• Sherri Phibbs

Science-ifying the Spiritual

Updated: Jan 16, 2018

HISTORY OF HUMAN / NATURE CONNECTION: Throughout the history of mankind, personal immersion in nature has been a reoccurring theme. A great many cultures worldwide categorized the resulting experiences as spiritual, attributing the insights and inspiration received during these interludes to a Divine benevolent guiding source, naming the source God, in whatever manner best suited that particular culture.  This spiritual connection to the natural world developed into worldwide shamanic and druidic practices that, surprisingly enough, despite vast distances and little to no contact between the varying human groups, are remarkably similar, a worldwide practice of consulting nature to receive insight.  With the subsequent advent of large-scale organized religions, followed by religious-based conquests, the nature connection-based societies suddenly became aware of the “evilness” of the natural world.  Shamans, druids and teachers, herbalists and spiritualists alike were hunted and marginalized (imprisoned, burnt at the stake, tortured and/or killed).  Consulting nature on a personal level was vilified, a fear-filled taboo experience.  The human senses connecting individuals to nature were suspect, thrust aside, unused, and possibly these senses and the mind analyzing them began to atrophy.  





THE SECRET GARDEN EXPERIENCE: Yet throughout this process of the disconnection of humanity from the natural world, a process punctuated by industrialization, technological advances, resource management and economic concerns, there are a telling number of clues that all connection was not lost, that there is an inherent sense genetically encoded in all individuals.  Evidenced by private and personal nature experiences portrayed throughout the world’s art, literature, poetry and songs, it seems a thread of consciousness flows through humanity, that there is a connection to the parts of nature an individual comes in contact with and a personal impact that cannot be denied, but must instead be honoured and expressed. Major figures in widespread religions were noted to spend time in the wilderness, seeking healing or converse with the Divine.  Many noted that this process is possible for all people at the individual level.  In some countries and cultures, China for instance, herbalists, “those who spoke to plants”, practiced, were culturally accepted, and thrived. Emerging from within the very bowels of the religious organizations themselves, sainted personages, such as St. Francis of Assisi in Catholicism, venerated and spoke with birds and animals modelling that very connection in full view of the disconnected masses.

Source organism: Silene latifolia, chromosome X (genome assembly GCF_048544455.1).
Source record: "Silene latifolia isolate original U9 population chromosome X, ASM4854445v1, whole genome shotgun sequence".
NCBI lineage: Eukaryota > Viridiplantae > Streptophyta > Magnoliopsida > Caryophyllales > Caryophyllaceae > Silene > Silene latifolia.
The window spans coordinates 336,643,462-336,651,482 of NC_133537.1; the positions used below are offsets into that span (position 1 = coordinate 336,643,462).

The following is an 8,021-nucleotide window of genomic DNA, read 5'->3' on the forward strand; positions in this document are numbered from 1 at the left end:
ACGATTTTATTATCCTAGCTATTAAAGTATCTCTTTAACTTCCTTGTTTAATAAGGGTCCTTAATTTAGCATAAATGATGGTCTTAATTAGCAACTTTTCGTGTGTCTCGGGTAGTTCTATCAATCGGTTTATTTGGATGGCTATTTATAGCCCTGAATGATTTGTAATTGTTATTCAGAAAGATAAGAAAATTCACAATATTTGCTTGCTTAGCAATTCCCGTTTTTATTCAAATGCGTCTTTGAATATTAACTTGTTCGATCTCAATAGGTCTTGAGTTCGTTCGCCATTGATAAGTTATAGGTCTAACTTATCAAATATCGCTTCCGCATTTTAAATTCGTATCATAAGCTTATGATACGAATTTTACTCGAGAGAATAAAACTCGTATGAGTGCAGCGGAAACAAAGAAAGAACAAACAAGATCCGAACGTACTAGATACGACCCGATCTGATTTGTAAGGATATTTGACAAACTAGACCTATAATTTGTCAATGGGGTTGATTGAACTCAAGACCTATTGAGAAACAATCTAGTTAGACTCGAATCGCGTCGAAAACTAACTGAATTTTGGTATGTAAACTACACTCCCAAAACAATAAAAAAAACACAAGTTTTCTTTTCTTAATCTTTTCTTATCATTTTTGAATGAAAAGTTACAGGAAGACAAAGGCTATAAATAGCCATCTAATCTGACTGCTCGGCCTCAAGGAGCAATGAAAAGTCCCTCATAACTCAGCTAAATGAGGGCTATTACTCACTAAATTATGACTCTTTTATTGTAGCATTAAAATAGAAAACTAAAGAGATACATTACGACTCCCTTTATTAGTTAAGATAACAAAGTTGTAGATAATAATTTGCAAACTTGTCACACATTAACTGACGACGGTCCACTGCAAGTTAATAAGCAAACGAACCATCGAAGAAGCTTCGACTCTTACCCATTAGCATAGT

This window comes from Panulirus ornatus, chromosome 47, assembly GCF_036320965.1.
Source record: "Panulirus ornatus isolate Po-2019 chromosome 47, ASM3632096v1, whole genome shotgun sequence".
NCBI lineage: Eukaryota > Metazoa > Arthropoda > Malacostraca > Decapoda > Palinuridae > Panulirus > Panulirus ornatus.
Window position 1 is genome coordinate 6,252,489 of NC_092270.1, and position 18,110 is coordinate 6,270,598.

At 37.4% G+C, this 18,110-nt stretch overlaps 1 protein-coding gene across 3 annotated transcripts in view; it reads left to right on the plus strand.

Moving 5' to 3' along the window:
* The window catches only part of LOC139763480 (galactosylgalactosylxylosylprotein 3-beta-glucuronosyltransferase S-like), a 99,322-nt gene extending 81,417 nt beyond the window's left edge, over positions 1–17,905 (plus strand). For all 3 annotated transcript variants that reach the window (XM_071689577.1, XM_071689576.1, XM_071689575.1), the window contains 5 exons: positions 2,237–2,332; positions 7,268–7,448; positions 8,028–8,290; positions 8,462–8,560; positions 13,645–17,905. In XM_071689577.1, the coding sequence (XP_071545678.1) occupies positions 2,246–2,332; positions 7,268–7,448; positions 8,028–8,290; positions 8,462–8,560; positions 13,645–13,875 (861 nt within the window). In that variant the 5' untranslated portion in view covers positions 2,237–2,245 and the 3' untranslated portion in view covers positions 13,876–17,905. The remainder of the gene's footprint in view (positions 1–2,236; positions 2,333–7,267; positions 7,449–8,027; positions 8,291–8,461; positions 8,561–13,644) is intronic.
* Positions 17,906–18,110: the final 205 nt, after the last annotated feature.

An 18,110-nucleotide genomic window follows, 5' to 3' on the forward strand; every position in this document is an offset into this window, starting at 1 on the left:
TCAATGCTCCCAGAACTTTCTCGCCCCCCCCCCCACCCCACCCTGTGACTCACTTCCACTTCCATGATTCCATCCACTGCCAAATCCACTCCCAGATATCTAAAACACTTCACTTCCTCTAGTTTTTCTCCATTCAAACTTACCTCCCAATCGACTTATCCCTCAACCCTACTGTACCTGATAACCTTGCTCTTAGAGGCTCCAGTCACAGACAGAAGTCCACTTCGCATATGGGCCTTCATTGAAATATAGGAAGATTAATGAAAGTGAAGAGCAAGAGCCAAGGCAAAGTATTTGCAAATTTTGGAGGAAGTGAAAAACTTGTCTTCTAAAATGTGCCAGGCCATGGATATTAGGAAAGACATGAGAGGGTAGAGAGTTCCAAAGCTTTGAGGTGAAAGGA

EMERGING FROM THE DARK: Driven by the machine of power and progress, a great majority of the earth became a resource for financial wealth and personal power.  Recognized, this trend became vocally opposed at the grass roots level in the western world.  Organizations of “tree huggers” and “hippies” protested the loss of nature, the paving of the green space was immortalized in songs and perhaps the disconnection illustrated through a move towards art expression such as Picasso’s, or the more visually disturbing images of artists such as Dali.  During this time, formalized groups of concerned individuals created conservation laws, national parks and public awareness programs to protect certain areas from exploitation.  Yet in this current age, even these “sacred” spaces are coming under the gun, a ripe target for the nature-crushing machine of economic stability where large-scale organized corporations hunt down and “kill” (marginalizing or litigating into oblivion) concerned environmentalists, heirloom food or herbal medicine producers.  Yet even through our decades of disregard for the natural world, nature is still trying to connect and communicate with us, “The Call of the Wild”, and this terrifies.